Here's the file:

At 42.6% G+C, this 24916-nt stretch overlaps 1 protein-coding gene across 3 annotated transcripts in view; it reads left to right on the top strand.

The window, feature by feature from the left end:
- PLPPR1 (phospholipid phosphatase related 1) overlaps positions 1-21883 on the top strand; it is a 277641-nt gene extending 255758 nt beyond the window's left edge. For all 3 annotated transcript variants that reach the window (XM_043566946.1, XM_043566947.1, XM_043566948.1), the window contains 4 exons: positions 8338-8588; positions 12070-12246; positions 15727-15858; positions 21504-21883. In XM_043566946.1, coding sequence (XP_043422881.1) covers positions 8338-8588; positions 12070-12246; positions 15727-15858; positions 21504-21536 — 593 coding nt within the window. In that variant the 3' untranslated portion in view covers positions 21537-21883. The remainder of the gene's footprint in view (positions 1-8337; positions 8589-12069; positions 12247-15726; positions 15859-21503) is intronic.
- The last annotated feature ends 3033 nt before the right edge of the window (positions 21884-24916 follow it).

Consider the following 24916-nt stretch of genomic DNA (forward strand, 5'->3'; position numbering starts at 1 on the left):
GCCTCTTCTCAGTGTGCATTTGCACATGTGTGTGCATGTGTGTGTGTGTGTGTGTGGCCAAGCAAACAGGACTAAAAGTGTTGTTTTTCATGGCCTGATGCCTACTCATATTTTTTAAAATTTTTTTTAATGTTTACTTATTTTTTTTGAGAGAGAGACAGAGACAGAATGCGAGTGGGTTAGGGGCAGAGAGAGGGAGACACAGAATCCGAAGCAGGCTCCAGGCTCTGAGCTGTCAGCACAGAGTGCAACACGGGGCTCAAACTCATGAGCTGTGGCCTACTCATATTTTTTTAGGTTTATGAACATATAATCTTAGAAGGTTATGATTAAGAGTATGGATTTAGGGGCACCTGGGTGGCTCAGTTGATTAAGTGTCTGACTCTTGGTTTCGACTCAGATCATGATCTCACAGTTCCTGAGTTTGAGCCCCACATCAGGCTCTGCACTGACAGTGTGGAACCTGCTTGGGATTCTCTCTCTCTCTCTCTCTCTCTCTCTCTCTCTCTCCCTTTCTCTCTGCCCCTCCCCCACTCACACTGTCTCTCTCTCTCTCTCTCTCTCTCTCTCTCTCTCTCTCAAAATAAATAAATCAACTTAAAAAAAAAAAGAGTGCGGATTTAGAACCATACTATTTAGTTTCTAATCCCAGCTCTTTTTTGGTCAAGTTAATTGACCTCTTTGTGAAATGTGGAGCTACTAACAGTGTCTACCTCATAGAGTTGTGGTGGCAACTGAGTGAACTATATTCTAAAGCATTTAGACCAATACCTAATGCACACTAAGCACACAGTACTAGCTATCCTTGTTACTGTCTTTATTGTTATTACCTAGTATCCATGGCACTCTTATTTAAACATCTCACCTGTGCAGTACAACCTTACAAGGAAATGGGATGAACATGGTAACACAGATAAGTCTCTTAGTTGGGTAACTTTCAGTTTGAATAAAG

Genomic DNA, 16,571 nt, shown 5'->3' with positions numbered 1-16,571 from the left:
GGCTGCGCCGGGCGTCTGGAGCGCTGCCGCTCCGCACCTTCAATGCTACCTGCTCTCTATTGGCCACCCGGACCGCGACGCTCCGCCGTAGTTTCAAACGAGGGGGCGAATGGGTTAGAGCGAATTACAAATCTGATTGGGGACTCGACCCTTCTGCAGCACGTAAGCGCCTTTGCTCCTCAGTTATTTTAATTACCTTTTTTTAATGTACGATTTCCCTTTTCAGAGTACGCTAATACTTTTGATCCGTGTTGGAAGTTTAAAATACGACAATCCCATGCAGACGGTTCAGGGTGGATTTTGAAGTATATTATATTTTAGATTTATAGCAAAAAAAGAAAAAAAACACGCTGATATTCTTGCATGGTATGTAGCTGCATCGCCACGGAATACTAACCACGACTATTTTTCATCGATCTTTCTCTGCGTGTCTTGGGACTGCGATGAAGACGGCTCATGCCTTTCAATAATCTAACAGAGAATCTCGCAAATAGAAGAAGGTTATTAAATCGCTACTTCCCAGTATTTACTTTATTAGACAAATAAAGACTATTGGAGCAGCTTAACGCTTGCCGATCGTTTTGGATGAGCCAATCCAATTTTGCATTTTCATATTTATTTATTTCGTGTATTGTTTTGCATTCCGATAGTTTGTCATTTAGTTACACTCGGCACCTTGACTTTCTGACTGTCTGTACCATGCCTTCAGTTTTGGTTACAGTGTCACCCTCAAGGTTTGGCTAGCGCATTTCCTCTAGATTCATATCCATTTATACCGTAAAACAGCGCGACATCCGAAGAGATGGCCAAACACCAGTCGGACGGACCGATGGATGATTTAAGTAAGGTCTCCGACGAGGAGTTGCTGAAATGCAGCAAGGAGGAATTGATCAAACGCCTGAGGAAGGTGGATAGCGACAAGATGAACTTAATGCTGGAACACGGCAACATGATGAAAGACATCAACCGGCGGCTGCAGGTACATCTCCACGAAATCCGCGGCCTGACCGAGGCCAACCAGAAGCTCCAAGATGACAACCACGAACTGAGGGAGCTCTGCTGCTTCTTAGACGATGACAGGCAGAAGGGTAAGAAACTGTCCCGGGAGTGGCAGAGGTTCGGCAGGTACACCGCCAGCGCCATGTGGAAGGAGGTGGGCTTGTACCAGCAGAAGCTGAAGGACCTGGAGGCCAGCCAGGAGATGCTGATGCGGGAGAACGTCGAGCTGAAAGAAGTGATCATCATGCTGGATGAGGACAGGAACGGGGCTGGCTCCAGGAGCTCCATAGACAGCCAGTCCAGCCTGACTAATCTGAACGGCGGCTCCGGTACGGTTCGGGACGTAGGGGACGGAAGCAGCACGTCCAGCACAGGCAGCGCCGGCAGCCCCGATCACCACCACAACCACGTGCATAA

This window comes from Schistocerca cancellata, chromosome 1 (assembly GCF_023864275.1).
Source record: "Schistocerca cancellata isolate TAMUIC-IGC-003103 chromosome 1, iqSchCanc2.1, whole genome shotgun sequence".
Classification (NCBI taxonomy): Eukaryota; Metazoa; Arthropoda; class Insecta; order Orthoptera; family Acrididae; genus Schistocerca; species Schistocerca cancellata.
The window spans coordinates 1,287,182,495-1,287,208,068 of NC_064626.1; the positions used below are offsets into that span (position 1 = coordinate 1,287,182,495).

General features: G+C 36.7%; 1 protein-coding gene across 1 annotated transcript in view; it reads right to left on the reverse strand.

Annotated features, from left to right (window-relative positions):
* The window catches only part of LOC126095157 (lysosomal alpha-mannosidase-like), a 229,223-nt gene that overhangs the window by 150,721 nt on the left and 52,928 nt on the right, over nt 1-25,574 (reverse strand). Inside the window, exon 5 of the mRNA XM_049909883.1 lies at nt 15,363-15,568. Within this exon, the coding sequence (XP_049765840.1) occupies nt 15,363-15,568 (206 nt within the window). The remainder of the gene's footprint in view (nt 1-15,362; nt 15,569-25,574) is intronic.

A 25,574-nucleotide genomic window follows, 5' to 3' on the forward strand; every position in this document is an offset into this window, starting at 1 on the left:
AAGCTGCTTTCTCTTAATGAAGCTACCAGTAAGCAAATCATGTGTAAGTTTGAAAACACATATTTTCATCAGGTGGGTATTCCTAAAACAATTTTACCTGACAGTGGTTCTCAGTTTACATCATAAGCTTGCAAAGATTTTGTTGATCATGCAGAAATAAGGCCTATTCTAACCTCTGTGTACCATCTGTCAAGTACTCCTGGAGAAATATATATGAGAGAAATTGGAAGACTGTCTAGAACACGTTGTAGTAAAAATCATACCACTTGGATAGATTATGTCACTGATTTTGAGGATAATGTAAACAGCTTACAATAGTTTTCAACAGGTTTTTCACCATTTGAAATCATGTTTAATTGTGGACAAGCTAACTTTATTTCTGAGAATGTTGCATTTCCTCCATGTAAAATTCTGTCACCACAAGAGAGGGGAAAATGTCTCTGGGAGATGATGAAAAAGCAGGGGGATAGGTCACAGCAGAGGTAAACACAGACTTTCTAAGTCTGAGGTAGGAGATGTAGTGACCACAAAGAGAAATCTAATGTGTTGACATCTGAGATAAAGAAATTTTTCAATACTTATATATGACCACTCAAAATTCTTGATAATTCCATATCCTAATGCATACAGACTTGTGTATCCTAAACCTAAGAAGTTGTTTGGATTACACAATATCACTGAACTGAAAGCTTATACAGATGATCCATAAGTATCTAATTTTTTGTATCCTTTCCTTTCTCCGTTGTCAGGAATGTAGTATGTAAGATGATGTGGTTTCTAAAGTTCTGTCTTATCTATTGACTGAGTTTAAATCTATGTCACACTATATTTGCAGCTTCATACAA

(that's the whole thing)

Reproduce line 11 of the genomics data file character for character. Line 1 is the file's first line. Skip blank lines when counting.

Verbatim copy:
Classification (NCBI taxonomy): Eukaryota; Metazoa; Arthropoda; class Insecta; order Orthoptera; family Acrididae; genus Schistocerca; species Schistocerca cancellata.